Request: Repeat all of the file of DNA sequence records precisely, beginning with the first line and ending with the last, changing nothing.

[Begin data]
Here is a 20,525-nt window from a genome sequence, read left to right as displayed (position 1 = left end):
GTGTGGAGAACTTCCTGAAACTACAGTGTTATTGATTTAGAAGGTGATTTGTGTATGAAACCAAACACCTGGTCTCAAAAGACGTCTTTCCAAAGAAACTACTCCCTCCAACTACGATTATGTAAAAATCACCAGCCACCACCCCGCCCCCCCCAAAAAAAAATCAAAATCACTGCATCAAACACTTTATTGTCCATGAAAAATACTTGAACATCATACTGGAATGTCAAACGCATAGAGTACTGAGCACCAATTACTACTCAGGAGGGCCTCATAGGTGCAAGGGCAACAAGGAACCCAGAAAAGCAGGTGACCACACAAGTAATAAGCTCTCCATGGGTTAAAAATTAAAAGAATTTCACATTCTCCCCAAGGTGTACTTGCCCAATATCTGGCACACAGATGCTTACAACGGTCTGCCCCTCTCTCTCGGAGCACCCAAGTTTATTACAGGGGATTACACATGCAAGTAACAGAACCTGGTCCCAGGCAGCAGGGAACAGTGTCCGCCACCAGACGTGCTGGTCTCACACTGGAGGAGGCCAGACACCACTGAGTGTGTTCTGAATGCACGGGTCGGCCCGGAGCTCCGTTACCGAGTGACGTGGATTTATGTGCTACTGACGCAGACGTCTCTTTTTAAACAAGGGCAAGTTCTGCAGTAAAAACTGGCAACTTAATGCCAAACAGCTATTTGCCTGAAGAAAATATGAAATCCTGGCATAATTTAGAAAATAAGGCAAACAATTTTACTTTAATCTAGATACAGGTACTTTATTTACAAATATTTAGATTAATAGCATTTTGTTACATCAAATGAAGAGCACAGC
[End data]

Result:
Here is a 20,525-nt window from a genome sequence, read left to right as displayed (position 1 = left end):
GTGTGGAGAACTTCCTGAAACTACAGTGTTATTGATTTAGAAGGTGATTTGTGTATGAAACCAAACACCTGGTCTCAAAAGACGTCTTTCCAAAGAAACTACTCCCTCCAACTACGATTATGTAAAAATCACCAGCCACCACCCCGCCCCCCCCAAAAAAAAATCAAAATCACTGCATCAAACACTTTATTGTCCATGAAAAATACTTGAACATCATACTGGAATGTCAAACGCATAGAGTACTGAGCACCAATTACTACTCAGGAGGGCCTCATAGGTGCAAGGGCAACAAGGAACCCAGAAAAGCAGGTGACCACACAAGTAATAAGCTCTCCATGGGTTAAAAATTAAAAGAATTTCACATTCTCCCCAAGGTGTACTTGCCCAATATCTGGCACACAGATGCTTACAACGGTCTGCCCCTCTCTCTCGGAGCACCCAAGTTTATTACAGGGGATTACACATGCAAGTAACAGAACCTGGTCCCAGGCAGCAGGGAACAGTGTCCGCCACCAGACGTGCTGGTCTCACACTGGAGGAGGCCAGACACCACTGAGTGTGTTCTGAATGCACGGGTCGGCCCGGAGCTCCGTTACCGAGTGACGTGGATTTATGTGCTACTGACGCAGACGTCTCTTTTTAAACAAGGGCAAGTTCTGCAGTAAAAACTGGCAACTTAATGCCAAACAGCTATTTGCCTGAAGAAAATATGAAATCCTGGCATAATTTAGAAAATAAGGCAAACAATTTTACTTTAATCTAGATACAGGTACTTTATTTACAAATATTTAGATTAATAGCATTTTGTTACATCAAATGAAGAGCACAGC